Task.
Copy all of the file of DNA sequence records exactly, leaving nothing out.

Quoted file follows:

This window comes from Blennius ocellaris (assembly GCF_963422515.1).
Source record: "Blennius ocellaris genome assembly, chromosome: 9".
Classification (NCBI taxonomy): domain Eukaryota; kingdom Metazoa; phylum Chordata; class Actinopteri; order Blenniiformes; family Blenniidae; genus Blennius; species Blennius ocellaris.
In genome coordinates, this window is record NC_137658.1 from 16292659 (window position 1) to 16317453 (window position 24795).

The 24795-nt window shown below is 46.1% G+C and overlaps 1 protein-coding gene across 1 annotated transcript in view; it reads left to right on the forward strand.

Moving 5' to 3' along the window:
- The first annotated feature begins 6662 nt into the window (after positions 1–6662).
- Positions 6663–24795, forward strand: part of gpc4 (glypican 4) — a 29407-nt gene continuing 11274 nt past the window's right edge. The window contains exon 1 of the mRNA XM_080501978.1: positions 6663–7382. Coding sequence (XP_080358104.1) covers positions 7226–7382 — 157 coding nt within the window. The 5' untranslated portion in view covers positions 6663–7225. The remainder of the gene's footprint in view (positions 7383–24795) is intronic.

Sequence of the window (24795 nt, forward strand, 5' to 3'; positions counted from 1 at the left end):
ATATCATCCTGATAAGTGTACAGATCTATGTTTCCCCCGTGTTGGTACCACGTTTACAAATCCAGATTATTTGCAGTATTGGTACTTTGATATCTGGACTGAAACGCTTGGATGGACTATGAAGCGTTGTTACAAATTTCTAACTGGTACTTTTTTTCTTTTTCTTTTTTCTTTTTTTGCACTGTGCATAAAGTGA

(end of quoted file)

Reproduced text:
This window comes from Blennius ocellaris (assembly GCF_963422515.1).
Source record: "Blennius ocellaris genome assembly, chromosome: 9".
Classification (NCBI taxonomy): domain Eukaryota; kingdom Metazoa; phylum Chordata; class Actinopteri; order Blenniiformes; family Blenniidae; genus Blennius; species Blennius ocellaris.
In genome coordinates, this window is record NC_137658.1 from 16292659 (window position 1) to 16317453 (window position 24795).

The 24795-nt window shown below is 46.1% G+C and overlaps 1 protein-coding gene across 1 annotated transcript in view; it reads left to right on the forward strand.

Moving 5' to 3' along the window:
- The first annotated feature begins 6662 nt into the window (after positions 1–6662).
- Positions 6663–24795, forward strand: part of gpc4 (glypican 4) — a 29407-nt gene continuing 11274 nt past the window's right edge. The window contains exon 1 of the mRNA XM_080501978.1: positions 6663–7382. Coding sequence (XP_080358104.1) covers positions 7226–7382 — 157 coding nt within the window. The 5' untranslated portion in view covers positions 6663–7225. The remainder of the gene's footprint in view (positions 7383–24795) is intronic.

Sequence of the window (24795 nt, forward strand, 5' to 3'; positions counted from 1 at the left end):
ATATCATCCTGATAAGTGTACAGATCTATGTTTCCCCCGTGTTGGTACCACGTTTACAAATCCAGATTATTTGCAGTATTGGTACTTTGATATCTGGACTGAAACGCTTGGATGGACTATGAAGCGTTGTTACAAATTTCTAACTGGTACTTTTTTTCTTTTTCTTTTTTCTTTTTTTGCACTGTGCATAAAGTGA